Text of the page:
Air Monitoring Q&A
Learn more about the IVAN Air Monitoring network and data below.
Learn more about the IVAN Air Monitoring network and data below.
1. What is IVAN Air Monitoring?
IVAN Air Monitoring is a network of over 50 air monitors located throughout California, As of April 2018 5 additional monitors have been installed in the Coachella Valley. These monitors measure current levels of particulate matter air pollution (PM2.5 and PM10). The air quality measurements are displayed on this website.
This network was developed in response to the community residents’ concerns about air quality and their desire for more neighborhood-level data. The network was designed with significant input and decision-making from community residents, while incorporating technical priorities to ensure scientific integrity. To our knowledge, it is the first community-designed network of its size in the world.
2. How is IVAN Air Monitoring different from government networks?
Air monitors operated by regulatory government agencies are used to measure air quality to see if pollution levels meet federal and state air quality standards.
Our network measures air quality at additional locations throughout the county. Our monitors are different from government monitors and cannot be used to assess if air pollution levels are within legal limits. But they provide other important information. For example, community members can find out current air quality at a specific location and see recommended actions to protect health. Air quality data from our monitors can also be used for research and to inform activities aimed at improving health and the environment. Learn more about how data from our monitors differ from government monitoring data.
3. How were community members engaged in setting up this network?
Our network has had strong community engagement throughout its development. Comite Civico del Valle (CCV), a community-based organization with over 30 years of service in Imperial County.
To ensure that the network was responsive to community needs, all activities are guided by a Community Steering Committee of community leaders and concerned residents from Coachella Valley.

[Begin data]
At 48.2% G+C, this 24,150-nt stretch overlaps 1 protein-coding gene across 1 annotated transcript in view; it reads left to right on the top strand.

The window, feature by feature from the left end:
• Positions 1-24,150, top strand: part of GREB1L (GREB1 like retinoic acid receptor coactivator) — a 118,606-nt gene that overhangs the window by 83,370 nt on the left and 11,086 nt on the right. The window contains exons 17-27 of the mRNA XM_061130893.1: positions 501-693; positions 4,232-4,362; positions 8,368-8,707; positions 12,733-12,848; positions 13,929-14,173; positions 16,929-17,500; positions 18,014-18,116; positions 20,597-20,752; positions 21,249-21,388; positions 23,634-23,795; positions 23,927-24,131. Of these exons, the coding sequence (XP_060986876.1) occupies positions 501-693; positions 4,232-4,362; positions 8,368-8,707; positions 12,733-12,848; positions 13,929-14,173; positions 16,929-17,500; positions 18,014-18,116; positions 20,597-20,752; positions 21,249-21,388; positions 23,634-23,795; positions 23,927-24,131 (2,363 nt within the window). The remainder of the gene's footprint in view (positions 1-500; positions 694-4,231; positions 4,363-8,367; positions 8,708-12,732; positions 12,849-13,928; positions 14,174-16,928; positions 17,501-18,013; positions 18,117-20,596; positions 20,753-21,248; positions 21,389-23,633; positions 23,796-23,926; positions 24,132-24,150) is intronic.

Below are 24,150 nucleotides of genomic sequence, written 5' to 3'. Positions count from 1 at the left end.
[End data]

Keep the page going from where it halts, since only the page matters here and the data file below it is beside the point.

4. Who is responsible for this network?
The network was developed through a partnership between Comite Civico del Valle (CCV), the California Environmental Health Tracking Program (CEHTP), and University of Washington School of Public Health (UW).
5. Who funded this network?
This project is part of a larger collaboration with Coalition for Clean Air (CCA) and Sonoma Tech. It is funded through the Colmac Air Quality Enhancement Fund and administered by the Riverside County Board of Supervisors. Under this funding, CCA and Sonoma Tech will start a program at a local public school to engage students in conducting personal air monitoring.
6. How is IVAN Air Monitoring related to IVAN?
IVAN (Identifying Violations Affecting Neighborhoods) is an environmental justice monitoring and reporting network that currently operates in seven California communities. The IVAN Air Monitoring is an initiative of IVAN, meaning that any community in the IVAN network can leverage infrastructure developed for the IVAN Air Monitoring to display air monitoring data, should they wish to initiate their own community air monitoring network.
7. How do I find air quality information on this website?
This website provides different ways to quickly view current air quality at each monitor, as well as ways to view more detailed data.
1. What kind of air quality data can I get here?
The main purpose of the website is to provide the current Community Air-Quality Level (CAL) at each monitor location within the community air monitoring network. The CAL is an estimate of the particulate matter air quality at that location and is linked to health recommendations. The CAL reported for each monitor is updated every 5 minutes to reflect current conditions.
Each monitor has a detailed data webpage that provides more information about what air quality is usually like at that location. For example, for each location, you can see the average air quality for the past 24 hours, past 30 days, and past 90 days. Air quality data are provided as CALs and as particulate matter (PM) concentrations. The data on this website are automatically reported from the monitors and have not been verified or validated, so should be considered preliminary and used with discretion.
2. Are these data validated?
The monitors have undergone validity checks under both lab and field conditions, and our network has quality control checks in place. Additionally, the monitors used by our network perform well in comparison to government monitors and in laboratory studies. However, the data on this website have not been additionally verified or validated. Therefore, the data should be considered preliminary and used with discretion.
3. What can I do with this information?
Data from IVAN Air Monitoring can be used in a variety of ways, including:
Data from IVAN Air Monitoring cannot be used to determine if air quality standards are being met. Only data from government regulatory monitors can be used to determine if air quality standards are being met.
4. What does it mean if the data are different from government data?